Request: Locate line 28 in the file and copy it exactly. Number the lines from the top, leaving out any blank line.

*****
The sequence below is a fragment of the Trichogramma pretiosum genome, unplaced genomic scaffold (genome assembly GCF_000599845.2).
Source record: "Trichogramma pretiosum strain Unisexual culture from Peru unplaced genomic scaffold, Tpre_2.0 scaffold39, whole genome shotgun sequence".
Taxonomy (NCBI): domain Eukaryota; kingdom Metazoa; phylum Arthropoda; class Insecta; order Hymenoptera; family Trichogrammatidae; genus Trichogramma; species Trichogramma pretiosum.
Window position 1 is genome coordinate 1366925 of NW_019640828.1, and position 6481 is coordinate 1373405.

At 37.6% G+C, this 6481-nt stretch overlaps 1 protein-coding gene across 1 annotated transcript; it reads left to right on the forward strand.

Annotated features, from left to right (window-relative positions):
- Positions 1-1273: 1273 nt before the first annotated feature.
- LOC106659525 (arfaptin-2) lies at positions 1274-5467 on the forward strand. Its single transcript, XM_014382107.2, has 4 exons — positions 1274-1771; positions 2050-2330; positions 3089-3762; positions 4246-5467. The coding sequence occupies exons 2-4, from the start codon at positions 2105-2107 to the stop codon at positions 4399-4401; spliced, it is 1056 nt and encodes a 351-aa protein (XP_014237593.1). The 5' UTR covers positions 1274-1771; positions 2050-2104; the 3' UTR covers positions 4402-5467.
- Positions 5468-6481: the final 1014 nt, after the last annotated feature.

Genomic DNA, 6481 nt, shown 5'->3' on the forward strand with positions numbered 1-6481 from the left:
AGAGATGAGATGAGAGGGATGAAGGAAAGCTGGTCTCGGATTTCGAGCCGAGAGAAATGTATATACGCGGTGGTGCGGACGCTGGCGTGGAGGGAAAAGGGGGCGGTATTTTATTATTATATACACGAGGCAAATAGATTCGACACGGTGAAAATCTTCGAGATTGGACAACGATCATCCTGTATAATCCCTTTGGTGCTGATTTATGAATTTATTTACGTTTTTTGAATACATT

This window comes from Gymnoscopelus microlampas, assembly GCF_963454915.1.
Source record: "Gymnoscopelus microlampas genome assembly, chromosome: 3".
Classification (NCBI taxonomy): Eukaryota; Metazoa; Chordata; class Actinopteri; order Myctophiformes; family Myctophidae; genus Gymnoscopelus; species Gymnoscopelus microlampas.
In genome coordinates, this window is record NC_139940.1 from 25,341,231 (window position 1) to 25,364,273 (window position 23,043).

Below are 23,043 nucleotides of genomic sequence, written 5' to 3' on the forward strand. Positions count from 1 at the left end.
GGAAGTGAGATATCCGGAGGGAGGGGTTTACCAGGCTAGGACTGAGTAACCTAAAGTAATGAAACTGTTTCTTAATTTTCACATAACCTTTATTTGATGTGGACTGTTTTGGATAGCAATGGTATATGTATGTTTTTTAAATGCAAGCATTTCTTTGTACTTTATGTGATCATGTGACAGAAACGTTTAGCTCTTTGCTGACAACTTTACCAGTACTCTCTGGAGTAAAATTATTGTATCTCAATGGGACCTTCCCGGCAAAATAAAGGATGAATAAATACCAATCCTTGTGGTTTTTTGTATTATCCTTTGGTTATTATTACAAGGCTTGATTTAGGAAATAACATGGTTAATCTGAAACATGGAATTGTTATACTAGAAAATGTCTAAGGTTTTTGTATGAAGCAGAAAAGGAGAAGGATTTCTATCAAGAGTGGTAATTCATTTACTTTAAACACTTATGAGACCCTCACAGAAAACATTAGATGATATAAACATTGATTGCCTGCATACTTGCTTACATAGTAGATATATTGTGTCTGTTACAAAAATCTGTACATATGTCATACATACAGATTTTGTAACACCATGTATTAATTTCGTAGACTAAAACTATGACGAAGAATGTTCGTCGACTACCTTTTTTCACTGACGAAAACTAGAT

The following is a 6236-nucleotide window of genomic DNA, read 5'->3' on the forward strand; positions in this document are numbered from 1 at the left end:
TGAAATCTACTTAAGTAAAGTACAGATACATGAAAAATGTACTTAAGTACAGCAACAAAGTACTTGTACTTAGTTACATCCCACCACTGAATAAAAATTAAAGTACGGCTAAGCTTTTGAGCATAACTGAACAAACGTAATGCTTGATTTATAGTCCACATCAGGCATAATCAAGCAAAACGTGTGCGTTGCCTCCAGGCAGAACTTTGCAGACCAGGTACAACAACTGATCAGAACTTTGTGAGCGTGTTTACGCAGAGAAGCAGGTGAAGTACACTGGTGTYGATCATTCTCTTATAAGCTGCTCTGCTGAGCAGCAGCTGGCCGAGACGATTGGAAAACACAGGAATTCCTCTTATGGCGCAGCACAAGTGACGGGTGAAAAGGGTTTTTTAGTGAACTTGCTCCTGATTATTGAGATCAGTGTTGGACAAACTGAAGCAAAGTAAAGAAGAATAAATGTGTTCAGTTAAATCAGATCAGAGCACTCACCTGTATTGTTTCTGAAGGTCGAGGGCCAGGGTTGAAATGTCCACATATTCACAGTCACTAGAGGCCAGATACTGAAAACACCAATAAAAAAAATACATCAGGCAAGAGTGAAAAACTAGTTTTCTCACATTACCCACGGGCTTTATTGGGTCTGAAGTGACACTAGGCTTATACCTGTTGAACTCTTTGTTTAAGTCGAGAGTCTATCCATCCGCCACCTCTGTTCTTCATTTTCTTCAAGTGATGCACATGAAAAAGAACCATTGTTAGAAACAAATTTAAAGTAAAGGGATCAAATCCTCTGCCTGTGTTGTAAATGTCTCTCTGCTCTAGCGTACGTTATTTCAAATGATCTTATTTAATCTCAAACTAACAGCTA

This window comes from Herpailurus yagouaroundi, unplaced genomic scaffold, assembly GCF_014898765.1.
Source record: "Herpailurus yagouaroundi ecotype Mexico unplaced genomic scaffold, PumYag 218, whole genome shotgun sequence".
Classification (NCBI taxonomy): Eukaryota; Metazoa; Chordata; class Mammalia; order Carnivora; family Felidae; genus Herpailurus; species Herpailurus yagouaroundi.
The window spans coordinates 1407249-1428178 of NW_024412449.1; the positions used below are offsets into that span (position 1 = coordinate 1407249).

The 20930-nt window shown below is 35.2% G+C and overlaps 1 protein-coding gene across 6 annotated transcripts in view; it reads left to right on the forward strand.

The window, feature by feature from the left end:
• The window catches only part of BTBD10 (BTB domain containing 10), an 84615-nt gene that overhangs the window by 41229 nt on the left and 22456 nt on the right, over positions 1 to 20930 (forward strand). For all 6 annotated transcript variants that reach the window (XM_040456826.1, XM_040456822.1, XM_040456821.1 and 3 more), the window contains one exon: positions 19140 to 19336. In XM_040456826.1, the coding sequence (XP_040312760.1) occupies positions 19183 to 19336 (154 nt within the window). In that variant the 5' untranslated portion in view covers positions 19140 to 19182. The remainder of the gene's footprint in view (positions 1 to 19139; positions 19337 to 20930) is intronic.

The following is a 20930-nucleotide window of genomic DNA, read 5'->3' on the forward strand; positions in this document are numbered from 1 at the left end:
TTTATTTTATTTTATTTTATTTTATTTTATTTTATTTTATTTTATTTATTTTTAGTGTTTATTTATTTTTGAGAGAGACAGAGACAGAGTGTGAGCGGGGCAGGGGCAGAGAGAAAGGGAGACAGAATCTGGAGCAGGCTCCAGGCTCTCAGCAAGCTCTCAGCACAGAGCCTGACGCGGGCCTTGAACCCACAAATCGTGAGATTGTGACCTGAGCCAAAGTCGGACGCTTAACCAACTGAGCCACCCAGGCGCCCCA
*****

TTTATTTTATTTTATTTTATTTTATTTTATTTTATTTTATTTTATTTATTTTTAGTGTTTATTTATTTTTGAGAGAGACAGAGACAGAGTGTGAGCGGGGCAGGGGCAGAGAGAAAGGGAGACAGAATCTGGAGCAGGCTCCAGGCTCTCAGCAAGCTCTCAGCACAGAGCCTGACGCGGGCCTTGAACCCACAAATCGTGAGATTGTGACCTGAGCCAAAGTCGGACGCTTAACCAACTGAGCCACCCAGGCGCCCCA